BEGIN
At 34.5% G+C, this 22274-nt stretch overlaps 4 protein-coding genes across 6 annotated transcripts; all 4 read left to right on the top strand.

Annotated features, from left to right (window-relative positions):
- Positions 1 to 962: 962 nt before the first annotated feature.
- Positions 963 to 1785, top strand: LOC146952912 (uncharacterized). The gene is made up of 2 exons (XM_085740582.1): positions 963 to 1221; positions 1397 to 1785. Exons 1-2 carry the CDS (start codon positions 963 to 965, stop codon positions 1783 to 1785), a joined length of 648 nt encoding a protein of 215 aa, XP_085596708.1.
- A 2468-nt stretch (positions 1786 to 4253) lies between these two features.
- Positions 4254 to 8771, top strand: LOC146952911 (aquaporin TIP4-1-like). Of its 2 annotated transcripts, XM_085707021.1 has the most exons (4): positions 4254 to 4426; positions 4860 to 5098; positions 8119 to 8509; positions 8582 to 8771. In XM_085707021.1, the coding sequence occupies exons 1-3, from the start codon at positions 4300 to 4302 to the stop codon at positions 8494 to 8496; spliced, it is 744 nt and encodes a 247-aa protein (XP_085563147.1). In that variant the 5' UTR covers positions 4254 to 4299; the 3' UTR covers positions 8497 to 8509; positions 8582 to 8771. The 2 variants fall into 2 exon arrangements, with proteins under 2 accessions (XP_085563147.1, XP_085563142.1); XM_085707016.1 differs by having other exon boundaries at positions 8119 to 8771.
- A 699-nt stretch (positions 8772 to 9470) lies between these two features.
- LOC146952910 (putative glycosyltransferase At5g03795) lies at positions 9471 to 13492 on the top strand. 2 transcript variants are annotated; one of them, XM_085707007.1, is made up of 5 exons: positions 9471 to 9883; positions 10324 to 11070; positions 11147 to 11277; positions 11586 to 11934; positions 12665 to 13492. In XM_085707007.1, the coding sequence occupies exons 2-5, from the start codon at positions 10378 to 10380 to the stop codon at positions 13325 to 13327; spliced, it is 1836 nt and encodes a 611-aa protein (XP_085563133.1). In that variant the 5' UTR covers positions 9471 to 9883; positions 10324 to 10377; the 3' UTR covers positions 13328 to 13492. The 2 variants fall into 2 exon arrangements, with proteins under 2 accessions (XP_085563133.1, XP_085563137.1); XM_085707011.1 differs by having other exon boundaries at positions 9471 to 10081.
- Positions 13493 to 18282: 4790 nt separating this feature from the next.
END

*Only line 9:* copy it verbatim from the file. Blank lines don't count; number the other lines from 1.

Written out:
- Positions 13493 to 18282: 4790 nt separating this feature from the next.